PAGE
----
For a while now, we've been aware of an unreleased keyboard theme, shown off in screenshots of Google Chrome on the Play Store. Today, the Android 5.0 Lollipop developer preview brought us Google Keyboard 4.0 that carries both the Material Light and Dark themes. There's really not much to say about the themes that can't be communicated in images - they are similar to the keyboard included in the original dev preview, but now there's a light theme.
We always talk about the customizability of Android, but most of us never really put it to the test. Sure, we might change the theme on our keyboards or replace some homescreen icons, but when is the last time you changed your system font? If you're running CyanogenMod and feel like trying something a little different, treat your eyes to any of the six brand new fonts that have been packaged up for use in the CM Theme Engine.
One of the nicest things about CyanogenMod (from a cosmetic perspective, anyway) is support for hundreds and hundreds of community-baked themes on the Play Store and elsewhere. As opposed to a launcher theme or icon set, these themes are system-wide, and they can completely change the look of your phone or tablet in a few seconds. Custom ROMs often bake in a compatible theme system (see AOKP), and now the popular Paranoid Android family has done so as well.
HD Widgets is already one of the more pragmatic and attractive sources for Android widgets out there, but now it's about to get even prettier. For the big 4.0 release, the developers are prepared to introduce a new theme that's been designed for Android 4.4. And since you don't need KitKat to run it, that makes this update a nice breath of fresh air for anyone looking for a modern set of widgets displaying everything from the weather and time to battery life and toggles.
Press is an RSS reader for people who take their feeds seriously. There are no gimmicks here, no over-the-top visual elements, and there's no free version to speak of. If you want this app, you're going to have to pay $2.99 for it, and that's okay, because it's good. Version 1.5 is now available, and it brings in a selection of features that round out your reading experience. For starters, there's support for KitKat's new immersive mode.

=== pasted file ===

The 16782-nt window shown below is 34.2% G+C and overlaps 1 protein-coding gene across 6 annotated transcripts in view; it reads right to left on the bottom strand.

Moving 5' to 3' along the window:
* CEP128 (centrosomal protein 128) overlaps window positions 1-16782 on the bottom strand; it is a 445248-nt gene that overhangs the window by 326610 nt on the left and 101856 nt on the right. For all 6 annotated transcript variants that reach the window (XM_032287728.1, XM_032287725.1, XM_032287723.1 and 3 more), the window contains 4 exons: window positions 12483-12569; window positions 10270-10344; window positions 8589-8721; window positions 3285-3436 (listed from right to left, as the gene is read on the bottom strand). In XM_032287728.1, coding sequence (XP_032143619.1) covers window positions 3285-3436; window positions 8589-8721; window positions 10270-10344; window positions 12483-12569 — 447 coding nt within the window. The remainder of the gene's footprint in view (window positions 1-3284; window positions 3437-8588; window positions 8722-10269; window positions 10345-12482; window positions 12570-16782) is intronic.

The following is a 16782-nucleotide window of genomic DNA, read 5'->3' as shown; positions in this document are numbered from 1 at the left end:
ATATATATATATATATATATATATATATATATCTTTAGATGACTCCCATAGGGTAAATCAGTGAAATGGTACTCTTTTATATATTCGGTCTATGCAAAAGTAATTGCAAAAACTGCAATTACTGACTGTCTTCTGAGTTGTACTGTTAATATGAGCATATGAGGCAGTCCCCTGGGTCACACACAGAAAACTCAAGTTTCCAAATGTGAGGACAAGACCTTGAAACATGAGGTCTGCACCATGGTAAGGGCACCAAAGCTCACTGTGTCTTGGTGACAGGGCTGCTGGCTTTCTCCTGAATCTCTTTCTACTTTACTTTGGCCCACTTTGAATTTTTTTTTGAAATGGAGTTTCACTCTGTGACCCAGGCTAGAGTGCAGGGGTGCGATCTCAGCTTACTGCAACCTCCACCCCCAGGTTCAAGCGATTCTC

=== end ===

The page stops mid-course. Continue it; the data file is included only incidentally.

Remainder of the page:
SwiftKey's latest update won't radically alter how you type in the days ahead, but it will do its best to remind you that, baby, it's cold outside. A new winter theme is available that coats your keys in blue and covers them with snow. A cold gust of wind follows your trail as you trace over the keyboard, and the letters show up as large snowflakes as you type. The keyboard's background itself also sports a frosty design.
Google's default Android keyboard has typically emphasized simplicity over anything else, but it has picked up quite a few new nice features over the years. It now offers Swype-style gesture support out of the box, and after the latest update, you can choose what color your swipe trail and accent colors should be.
Following the Android 4.4 redesign, the Google Keyboard defaults to a subdued black and white color palette.
The Fallout series has had a unique retro-futuristic aesthetic for nearly its entire run: it's a strange mix of post-apocalyptic settings sprinkled with themes of 50s and 60s Americana. Android customization enthusiast Turner Davis has applied this unique aesthetic to a massively-customized homescreen based on the game's PipBoy gadget, now on display at MyColorScreen. Best of all, he's detailed the steps needed to recreate this masterpiece.
For the uninitiated, the PipBoy is a wrist-mounted computer, sort of like a mix between an Apple II and Turanga Leela's ever-present watch thingy.
Root Explorer is a solid file manager, but - surprise, surprise - it's even better for people who have rooted their phones. Back when Android 4.3 first arrived, many root enabled file managers suddenly had broken root support, but not Root Explorer. And since the functionality is already so solid, the latest update introduces a new feature some of us would consider superfluous. If you like Root Explorer, now you can make it prettier, look more integrated, or be as obnoxious as your eyes can handle without permanently rolling over backwards and staring into the darkness between your ears.
If you're in the market for a new Android virtual keyboard, you could do a lot worse than SwiftKey, especially since it's just been updated to version 4.1. In the company's ceaseless drive to improve every nook and cranny of the app they've added three shiny new themes: Regal (purple), Pitch (black) and Dusk (navy blue). In addition, both the smartphone and tablet version of the swiping, predicting, multi-language keyboard are on sale for half off.